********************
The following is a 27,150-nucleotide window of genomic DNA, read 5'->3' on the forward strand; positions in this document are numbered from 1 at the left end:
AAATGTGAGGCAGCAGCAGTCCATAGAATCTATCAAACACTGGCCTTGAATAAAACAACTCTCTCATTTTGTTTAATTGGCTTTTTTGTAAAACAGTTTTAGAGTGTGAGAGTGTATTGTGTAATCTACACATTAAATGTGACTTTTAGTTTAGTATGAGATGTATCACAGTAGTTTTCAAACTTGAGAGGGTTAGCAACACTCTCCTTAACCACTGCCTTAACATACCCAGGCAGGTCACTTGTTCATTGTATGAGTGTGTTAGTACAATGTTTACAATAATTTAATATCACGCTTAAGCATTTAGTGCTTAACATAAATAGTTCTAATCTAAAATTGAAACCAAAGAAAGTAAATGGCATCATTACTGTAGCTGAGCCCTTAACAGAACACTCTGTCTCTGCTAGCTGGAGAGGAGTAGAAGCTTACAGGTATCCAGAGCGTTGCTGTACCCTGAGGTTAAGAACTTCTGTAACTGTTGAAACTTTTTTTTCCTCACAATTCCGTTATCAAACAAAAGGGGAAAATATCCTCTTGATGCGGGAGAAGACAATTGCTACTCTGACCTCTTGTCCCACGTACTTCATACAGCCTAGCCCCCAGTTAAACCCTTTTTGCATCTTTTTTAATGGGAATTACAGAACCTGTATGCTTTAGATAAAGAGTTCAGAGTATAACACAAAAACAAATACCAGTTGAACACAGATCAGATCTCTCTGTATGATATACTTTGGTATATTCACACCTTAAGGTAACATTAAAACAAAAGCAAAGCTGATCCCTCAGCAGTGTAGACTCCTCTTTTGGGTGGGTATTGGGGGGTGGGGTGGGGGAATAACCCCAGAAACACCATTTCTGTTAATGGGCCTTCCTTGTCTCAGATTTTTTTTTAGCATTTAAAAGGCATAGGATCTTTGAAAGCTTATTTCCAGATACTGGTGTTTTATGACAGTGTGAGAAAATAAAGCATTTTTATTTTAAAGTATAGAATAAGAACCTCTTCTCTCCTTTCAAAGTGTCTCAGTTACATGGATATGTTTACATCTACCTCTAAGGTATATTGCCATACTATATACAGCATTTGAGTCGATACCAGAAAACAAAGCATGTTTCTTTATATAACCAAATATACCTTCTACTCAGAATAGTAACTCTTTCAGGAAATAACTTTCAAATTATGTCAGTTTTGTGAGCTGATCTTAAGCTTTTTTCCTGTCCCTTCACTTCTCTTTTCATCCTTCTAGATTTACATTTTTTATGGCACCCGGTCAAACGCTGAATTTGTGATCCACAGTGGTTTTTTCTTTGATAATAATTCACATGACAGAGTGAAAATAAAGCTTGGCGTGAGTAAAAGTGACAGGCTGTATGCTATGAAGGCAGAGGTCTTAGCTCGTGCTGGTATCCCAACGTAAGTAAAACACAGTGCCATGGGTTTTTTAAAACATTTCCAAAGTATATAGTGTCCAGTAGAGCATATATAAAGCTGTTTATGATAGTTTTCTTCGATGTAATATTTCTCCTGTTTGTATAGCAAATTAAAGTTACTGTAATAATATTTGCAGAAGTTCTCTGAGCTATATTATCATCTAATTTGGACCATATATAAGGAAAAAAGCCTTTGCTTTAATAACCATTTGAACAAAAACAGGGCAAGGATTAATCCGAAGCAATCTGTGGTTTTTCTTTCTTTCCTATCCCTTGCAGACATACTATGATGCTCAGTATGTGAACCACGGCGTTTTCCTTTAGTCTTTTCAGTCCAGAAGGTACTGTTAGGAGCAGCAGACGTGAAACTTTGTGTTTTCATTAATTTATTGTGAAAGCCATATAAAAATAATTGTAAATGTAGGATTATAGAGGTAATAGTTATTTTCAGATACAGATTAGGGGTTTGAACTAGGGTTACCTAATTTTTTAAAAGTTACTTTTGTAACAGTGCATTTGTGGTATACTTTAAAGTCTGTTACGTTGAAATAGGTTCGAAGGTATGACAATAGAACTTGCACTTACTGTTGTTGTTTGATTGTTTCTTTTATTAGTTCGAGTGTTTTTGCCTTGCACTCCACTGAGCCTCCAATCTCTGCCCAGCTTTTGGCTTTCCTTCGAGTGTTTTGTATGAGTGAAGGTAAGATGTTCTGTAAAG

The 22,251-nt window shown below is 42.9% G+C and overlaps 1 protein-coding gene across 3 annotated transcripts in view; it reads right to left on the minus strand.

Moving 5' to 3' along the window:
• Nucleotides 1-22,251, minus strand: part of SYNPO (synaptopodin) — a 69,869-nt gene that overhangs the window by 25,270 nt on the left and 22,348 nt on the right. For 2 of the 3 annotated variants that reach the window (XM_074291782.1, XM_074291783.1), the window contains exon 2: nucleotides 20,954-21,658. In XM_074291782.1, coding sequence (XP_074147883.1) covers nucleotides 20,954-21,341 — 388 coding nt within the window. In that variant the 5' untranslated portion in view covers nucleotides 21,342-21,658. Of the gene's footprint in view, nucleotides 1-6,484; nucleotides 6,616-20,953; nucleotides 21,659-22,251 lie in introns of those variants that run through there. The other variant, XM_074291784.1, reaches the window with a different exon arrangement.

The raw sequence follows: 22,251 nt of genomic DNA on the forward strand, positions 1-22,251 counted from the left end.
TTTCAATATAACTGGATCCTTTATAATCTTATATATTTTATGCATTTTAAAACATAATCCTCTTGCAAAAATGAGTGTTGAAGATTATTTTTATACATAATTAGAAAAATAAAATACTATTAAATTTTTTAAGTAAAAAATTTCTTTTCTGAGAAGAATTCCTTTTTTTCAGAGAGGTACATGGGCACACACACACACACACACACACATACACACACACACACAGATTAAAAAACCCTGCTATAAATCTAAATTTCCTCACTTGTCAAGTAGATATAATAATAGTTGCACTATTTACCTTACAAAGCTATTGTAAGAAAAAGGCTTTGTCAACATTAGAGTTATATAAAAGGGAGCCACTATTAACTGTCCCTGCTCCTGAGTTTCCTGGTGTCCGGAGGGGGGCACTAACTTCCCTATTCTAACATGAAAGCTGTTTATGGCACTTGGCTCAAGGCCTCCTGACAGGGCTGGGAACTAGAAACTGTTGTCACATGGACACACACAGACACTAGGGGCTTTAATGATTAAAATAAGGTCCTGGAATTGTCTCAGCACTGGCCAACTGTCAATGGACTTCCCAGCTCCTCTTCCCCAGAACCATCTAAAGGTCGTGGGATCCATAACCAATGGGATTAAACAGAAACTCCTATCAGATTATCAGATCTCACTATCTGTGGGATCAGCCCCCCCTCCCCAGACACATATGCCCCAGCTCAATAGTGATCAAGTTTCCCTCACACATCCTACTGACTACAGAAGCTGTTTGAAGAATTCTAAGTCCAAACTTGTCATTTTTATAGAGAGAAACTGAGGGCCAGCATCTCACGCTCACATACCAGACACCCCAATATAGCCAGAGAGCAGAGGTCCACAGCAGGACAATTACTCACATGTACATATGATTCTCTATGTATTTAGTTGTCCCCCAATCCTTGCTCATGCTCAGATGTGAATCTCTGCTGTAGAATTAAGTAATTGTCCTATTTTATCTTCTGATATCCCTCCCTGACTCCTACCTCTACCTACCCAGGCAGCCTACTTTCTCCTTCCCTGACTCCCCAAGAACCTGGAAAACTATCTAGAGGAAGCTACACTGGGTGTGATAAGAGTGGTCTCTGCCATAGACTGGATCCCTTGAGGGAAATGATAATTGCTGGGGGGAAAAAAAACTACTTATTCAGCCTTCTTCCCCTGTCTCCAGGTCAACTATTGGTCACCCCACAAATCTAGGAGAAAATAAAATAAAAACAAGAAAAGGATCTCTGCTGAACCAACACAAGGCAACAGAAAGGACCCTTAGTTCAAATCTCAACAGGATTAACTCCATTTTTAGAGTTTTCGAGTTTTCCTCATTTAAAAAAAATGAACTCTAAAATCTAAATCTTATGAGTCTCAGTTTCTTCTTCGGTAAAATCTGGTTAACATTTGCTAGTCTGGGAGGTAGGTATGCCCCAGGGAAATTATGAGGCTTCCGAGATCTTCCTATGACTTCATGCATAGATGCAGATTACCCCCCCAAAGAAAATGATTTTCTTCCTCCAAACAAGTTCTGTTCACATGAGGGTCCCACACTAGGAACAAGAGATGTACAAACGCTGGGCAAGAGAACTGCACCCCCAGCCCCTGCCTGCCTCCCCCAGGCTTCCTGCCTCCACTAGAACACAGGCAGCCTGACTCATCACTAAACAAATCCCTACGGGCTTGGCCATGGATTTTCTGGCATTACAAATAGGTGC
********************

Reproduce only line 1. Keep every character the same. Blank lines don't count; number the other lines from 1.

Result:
The following is a 27,150-nucleotide window of genomic DNA, read 5'->3' on the forward strand; positions in this document are numbered from 1 at the left end: